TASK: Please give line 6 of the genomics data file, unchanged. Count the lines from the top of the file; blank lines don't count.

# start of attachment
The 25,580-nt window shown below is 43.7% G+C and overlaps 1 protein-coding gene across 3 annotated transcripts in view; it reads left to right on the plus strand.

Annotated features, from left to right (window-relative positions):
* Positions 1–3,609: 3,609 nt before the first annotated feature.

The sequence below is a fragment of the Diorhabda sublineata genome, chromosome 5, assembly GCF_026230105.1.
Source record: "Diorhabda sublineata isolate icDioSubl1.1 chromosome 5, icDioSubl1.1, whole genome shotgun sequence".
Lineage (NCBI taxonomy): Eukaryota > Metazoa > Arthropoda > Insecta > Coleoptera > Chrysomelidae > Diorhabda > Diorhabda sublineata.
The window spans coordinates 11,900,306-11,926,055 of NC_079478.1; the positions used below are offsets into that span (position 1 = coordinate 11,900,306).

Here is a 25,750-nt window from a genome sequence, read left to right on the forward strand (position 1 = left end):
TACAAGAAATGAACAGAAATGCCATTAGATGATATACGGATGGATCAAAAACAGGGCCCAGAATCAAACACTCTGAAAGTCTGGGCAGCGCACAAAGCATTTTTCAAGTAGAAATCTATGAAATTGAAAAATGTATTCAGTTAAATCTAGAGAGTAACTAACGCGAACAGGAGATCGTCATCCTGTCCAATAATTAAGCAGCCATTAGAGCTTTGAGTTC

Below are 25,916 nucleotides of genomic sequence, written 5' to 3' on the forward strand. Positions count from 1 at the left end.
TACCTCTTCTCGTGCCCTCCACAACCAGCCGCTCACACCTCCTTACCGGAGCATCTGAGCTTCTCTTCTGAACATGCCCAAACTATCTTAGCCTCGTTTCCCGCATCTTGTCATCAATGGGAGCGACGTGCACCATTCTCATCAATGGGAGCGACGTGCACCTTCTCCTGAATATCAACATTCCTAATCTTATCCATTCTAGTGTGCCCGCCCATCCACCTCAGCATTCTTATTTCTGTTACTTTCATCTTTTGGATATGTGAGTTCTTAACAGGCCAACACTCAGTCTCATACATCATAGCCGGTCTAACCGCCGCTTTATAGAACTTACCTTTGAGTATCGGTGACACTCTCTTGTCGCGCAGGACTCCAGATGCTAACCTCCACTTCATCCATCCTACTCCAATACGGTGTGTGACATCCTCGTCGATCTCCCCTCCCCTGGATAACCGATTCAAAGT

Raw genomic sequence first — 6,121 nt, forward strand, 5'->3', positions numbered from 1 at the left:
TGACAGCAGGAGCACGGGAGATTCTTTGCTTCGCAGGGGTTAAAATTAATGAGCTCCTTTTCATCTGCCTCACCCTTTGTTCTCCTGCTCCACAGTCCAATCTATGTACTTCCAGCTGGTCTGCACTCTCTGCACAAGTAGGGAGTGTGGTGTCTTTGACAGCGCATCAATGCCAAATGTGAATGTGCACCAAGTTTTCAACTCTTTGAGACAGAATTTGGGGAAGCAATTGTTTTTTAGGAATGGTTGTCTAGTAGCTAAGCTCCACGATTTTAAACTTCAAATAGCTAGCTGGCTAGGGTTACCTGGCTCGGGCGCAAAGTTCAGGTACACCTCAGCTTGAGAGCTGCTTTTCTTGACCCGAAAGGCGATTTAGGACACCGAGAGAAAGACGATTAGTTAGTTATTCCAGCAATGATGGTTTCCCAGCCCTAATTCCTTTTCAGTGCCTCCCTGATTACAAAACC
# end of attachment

Lineage (NCBI taxonomy): Eukaryota > Metazoa > Arthropoda > Insecta > Coleoptera > Chrysomelidae > Diorhabda > Diorhabda sublineata.